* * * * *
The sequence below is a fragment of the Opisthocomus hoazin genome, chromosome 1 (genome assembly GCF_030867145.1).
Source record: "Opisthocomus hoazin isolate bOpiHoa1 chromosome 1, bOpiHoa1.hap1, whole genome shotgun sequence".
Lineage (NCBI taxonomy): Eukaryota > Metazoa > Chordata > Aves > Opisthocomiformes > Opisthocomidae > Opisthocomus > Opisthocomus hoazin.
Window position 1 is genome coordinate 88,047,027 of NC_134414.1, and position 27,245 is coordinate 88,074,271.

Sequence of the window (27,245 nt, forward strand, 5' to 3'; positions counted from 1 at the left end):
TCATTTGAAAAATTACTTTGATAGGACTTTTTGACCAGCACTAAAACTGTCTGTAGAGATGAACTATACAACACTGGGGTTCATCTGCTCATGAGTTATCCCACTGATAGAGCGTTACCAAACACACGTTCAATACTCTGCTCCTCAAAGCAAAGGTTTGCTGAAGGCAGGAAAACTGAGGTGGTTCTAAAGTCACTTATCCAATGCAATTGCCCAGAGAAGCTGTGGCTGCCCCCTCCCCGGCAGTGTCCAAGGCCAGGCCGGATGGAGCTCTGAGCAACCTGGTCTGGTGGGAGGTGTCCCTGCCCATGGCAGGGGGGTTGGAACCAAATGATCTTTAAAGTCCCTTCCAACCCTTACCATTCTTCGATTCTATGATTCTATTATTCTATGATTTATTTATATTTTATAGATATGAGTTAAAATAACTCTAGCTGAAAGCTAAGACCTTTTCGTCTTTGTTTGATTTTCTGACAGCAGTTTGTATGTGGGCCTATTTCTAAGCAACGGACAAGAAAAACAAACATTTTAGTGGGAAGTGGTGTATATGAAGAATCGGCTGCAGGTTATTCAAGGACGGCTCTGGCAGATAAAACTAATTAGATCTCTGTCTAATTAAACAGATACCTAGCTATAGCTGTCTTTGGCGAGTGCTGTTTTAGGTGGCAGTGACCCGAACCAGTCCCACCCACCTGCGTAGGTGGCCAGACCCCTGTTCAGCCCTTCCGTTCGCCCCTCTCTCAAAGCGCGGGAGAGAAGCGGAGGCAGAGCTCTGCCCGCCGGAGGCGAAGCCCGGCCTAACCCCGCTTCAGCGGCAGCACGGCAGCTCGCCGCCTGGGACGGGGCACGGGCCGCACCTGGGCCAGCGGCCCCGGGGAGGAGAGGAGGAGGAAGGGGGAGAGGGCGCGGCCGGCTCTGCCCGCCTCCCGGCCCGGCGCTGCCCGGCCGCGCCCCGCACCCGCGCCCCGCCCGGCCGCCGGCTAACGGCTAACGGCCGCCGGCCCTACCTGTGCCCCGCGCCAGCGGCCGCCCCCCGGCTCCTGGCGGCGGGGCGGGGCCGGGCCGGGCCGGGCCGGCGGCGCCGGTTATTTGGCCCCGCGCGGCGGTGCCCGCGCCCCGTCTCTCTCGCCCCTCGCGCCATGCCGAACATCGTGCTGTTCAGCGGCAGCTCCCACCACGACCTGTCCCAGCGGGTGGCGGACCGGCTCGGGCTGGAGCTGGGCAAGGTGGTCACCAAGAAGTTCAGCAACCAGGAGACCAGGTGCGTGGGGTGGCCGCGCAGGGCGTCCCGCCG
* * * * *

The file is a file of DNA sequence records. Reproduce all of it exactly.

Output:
The sequence below is a fragment of the Opisthocomus hoazin genome, chromosome 1 (genome assembly GCF_030867145.1).
Source record: "Opisthocomus hoazin isolate bOpiHoa1 chromosome 1, bOpiHoa1.hap1, whole genome shotgun sequence".
Lineage (NCBI taxonomy): Eukaryota > Metazoa > Chordata > Aves > Opisthocomiformes > Opisthocomidae > Opisthocomus > Opisthocomus hoazin.
Window position 1 is genome coordinate 88,047,027 of NC_134414.1, and position 27,245 is coordinate 88,074,271.

Sequence of the window (27,245 nt, forward strand, 5' to 3'; positions counted from 1 at the left end):
TCATTTGAAAAATTACTTTGATAGGACTTTTTGACCAGCACTAAAACTGTCTGTAGAGATGAACTATACAACACTGGGGTTCATCTGCTCATGAGTTATCCCACTGATAGAGCGTTACCAAACACACGTTCAATACTCTGCTCCTCAAAGCAAAGGTTTGCTGAAGGCAGGAAAACTGAGGTGGTTCTAAAGTCACTTATCCAATGCAATTGCCCAGAGAAGCTGTGGCTGCCCCCTCCCCGGCAGTGTCCAAGGCCAGGCCGGATGGAGCTCTGAGCAACCTGGTCTGGTGGGAGGTGTCCCTGCCCATGGCAGGGGGGTTGGAACCAAATGATCTTTAAAGTCCCTTCCAACCCTTACCATTCTTCGATTCTATGATTCTATTATTCTATGATTTATTTATATTTTATAGATATGAGTTAAAATAACTCTAGCTGAAAGCTAAGACCTTTTCGTCTTTGTTTGATTTTCTGACAGCAGTTTGTATGTGGGCCTATTTCTAAGCAACGGACAAGAAAAACAAACATTTTAGTGGGAAGTGGTGTATATGAAGAATCGGCTGCAGGTTATTCAAGGACGGCTCTGGCAGATAAAACTAATTAGATCTCTGTCTAATTAAACAGATACCTAGCTATAGCTGTCTTTGGCGAGTGCTGTTTTAGGTGGCAGTGACCCGAACCAGTCCCACCCACCTGCGTAGGTGGCCAGACCCCTGTTCAGCCCTTCCGTTCGCCCCTCTCTCAAAGCGCGGGAGAGAAGCGGAGGCAGAGCTCTGCCCGCCGGAGGCGAAGCCCGGCCTAACCCCGCTTCAGCGGCAGCACGGCAGCTCGCCGCCTGGGACGGGGCACGGGCCGCACCTGGGCCAGCGGCCCCGGGGAGGAGAGGAGGAGGAAGGGGGAGAGGGCGCGGCCGGCTCTGCCCGCCTCCCGGCCCGGCGCTGCCCGGCCGCGCCCCGCACCCGCGCCCCGCCCGGCCGCCGGCTAACGGCTAACGGCCGCCGGCCCTACCTGTGCCCCGCGCCAGCGGCCGCCCCCCGGCTCCTGGCGGCGGGGCGGGGCCGGGCCGGGCCGGGCCGGCGGCGCCGGTTATTTGGCCCCGCGCGGCGGTGCCCGCGCCCCGTCTCTCTCGCCCCTCGCGCCATGCCGAACATCGTGCTGTTCAGCGGCAGCTCCCACCACGACCTGTCCCAGCGGGTGGCGGACCGGCTCGGGCTGGAGCTGGGCAAGGTGGTCACCAAGAAGTTCAGCAACCAGGAGACCAGGTGCGTGGGGTGGCCGCGCAGGGCGTCCCGCCG